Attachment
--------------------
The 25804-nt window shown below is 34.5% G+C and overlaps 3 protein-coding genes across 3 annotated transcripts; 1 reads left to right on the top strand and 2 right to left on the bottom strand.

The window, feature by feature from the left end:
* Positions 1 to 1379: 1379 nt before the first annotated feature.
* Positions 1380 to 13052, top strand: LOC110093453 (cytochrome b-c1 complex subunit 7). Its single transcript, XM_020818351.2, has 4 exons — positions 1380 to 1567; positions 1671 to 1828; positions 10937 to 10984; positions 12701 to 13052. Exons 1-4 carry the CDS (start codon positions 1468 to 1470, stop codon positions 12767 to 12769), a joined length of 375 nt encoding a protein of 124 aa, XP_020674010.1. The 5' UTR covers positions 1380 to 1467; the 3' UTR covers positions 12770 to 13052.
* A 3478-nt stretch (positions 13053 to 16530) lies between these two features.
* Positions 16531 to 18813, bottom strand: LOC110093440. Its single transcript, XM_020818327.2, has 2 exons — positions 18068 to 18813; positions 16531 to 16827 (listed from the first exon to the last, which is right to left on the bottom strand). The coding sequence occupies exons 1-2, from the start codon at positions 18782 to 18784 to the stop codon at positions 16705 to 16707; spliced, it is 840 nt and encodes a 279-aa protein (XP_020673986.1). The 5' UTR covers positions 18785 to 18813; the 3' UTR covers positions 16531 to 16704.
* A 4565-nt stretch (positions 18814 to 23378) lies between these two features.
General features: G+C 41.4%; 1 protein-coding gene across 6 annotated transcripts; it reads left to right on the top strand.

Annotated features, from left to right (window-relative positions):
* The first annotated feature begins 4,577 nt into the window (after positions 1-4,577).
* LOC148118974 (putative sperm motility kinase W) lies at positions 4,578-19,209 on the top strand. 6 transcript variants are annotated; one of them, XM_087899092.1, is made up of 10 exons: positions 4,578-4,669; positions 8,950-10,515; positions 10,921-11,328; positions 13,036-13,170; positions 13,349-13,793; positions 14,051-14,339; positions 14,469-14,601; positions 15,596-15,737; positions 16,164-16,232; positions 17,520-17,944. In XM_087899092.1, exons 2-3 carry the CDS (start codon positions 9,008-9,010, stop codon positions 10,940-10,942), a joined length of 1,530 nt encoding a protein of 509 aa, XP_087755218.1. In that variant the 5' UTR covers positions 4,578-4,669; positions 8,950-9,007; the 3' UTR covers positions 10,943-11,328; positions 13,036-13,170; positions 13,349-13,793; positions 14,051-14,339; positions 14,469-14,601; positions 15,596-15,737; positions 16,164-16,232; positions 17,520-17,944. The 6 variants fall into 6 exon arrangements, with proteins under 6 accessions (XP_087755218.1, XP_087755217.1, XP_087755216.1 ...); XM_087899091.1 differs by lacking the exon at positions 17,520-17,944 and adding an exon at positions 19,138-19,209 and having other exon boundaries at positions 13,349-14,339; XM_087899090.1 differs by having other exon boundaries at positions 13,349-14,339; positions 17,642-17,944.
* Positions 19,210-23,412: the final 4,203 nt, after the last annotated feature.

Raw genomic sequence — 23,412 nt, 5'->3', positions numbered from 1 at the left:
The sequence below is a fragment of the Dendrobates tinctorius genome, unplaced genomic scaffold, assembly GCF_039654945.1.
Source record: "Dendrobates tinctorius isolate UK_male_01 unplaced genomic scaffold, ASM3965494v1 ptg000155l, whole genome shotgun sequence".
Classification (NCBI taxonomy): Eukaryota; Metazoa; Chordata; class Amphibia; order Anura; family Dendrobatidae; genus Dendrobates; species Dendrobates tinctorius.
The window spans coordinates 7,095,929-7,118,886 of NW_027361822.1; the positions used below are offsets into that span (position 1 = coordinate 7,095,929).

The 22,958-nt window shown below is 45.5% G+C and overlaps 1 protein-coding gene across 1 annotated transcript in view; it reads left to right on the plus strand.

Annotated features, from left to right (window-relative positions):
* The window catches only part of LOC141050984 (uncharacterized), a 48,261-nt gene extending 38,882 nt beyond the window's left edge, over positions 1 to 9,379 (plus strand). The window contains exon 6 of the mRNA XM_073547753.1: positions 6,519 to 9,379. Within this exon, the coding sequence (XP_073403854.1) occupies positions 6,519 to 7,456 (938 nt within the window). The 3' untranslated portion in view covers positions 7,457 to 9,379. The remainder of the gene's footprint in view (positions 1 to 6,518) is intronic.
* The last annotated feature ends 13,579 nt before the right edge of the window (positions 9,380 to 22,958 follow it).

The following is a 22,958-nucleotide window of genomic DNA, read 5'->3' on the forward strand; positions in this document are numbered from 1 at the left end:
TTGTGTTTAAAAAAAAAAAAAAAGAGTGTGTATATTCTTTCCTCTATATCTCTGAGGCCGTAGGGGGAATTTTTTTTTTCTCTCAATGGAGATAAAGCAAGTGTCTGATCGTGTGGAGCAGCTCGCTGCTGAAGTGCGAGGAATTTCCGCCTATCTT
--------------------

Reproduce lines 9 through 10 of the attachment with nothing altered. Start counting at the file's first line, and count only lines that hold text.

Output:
Annotated features, from left to right (window-relative positions):
* The first annotated feature begins 4,577 nt into the window (after positions 1-4,577).